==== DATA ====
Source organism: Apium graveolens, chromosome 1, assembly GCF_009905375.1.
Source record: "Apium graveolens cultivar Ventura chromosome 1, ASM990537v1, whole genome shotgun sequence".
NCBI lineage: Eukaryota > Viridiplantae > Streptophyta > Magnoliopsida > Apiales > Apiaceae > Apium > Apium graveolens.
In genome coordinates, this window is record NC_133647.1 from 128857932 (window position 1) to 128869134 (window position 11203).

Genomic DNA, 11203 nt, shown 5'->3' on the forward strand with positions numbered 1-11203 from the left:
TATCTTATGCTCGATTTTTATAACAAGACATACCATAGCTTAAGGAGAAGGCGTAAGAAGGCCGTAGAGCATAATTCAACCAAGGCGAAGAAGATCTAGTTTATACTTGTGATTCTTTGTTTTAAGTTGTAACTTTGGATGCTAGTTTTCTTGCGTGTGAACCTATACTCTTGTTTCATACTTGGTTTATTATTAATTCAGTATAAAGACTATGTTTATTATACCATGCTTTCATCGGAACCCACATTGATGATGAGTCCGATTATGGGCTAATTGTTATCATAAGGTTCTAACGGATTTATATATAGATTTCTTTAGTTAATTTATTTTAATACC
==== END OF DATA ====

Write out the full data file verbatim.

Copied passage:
Source organism: Apium graveolens, chromosome 1, assembly GCF_009905375.1.
Source record: "Apium graveolens cultivar Ventura chromosome 1, ASM990537v1, whole genome shotgun sequence".
NCBI lineage: Eukaryota > Viridiplantae > Streptophyta > Magnoliopsida > Apiales > Apiaceae > Apium > Apium graveolens.
In genome coordinates, this window is record NC_133647.1 from 128857932 (window position 1) to 128869134 (window position 11203).

Genomic DNA, 11203 nt, shown 5'->3' on the forward strand with positions numbered 1-11203 from the left:
TATCTTATGCTCGATTTTTATAACAAGACATACCATAGCTTAAGGAGAAGGCGTAAGAAGGCCGTAGAGCATAATTCAACCAAGGCGAAGAAGATCTAGTTTATACTTGTGATTCTTTGTTTTAAGTTGTAACTTTGGATGCTAGTTTTCTTGCGTGTGAACCTATACTCTTGTTTCATACTTGGTTTATTATTAATTCAGTATAAAGACTATGTTTATTATACCATGCTTTCATCGGAACCCACATTGATGATGAGTCCGATTATGGGCTAATTGTTATCATAAGGTTCTAACGGATTTATATATAGATTTCTTTAGTTAATTTATTTTAATACC